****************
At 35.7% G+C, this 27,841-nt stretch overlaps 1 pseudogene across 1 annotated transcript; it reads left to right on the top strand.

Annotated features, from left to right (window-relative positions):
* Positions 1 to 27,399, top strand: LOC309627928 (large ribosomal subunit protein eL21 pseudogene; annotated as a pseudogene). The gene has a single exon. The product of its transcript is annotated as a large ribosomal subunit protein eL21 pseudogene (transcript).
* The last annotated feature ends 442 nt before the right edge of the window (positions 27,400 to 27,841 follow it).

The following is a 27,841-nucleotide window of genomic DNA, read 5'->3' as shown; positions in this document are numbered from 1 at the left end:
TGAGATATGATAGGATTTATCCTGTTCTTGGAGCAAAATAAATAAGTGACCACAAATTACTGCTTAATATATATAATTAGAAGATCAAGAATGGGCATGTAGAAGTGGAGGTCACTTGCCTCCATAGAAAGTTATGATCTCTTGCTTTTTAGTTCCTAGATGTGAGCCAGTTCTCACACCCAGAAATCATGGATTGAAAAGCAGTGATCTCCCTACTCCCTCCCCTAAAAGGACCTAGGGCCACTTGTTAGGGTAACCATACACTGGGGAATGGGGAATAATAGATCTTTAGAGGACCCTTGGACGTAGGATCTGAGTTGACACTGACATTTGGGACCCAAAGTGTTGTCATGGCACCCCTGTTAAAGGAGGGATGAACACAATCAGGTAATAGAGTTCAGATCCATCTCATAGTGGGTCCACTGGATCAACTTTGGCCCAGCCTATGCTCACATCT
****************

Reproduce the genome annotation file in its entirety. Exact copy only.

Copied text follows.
At 35.7% G+C, this 27,841-nt stretch overlaps 1 pseudogene across 1 annotated transcript; it reads left to right on the top strand.

Annotated features, from left to right (window-relative positions):
* Positions 1 to 27,399, top strand: LOC309627928 (large ribosomal subunit protein eL21 pseudogene; annotated as a pseudogene). The gene has a single exon. The product of its transcript is annotated as a large ribosomal subunit protein eL21 pseudogene (transcript).
* The last annotated feature ends 442 nt before the right edge of the window (positions 27,400 to 27,841 follow it).

The following is a 27,841-nucleotide window of genomic DNA, read 5'->3' as shown; positions in this document are numbered from 1 at the left end:
TGAGATATGATAGGATTTATCCTGTTCTTGGAGCAAAATAAATAAGTGACCACAAATTACTGCTTAATATATATAATTAGAAGATCAAGAATGGGCATGTAGAAGTGGAGGTCACTTGCCTCCATAGAAAGTTATGATCTCTTGCTTTTTAGTTCCTAGATGTGAGCCAGTTCTCACACCCAGAAATCATGGATTGAAAAGCAGTGATCTCCCTACTCCCTCCCCTAAAAGGACCTAGGGCCACTTGTTAGGGTAACCATACACTGGGGAATGGGGAATAATAGATCTTTAGAGGACCCTTGGACGTAGGATCTGAGTTGACACTGACATTTGGGACCCAAAGTGTTGTCATGGCACCCCTGTTAAAGGAGGGATGAACACAATCAGGTAATAGAGTTCAGATCCATCTCATAGTGGGTCCACTGGATCAACTTTGGCCCAGCCTATGCTCACATCT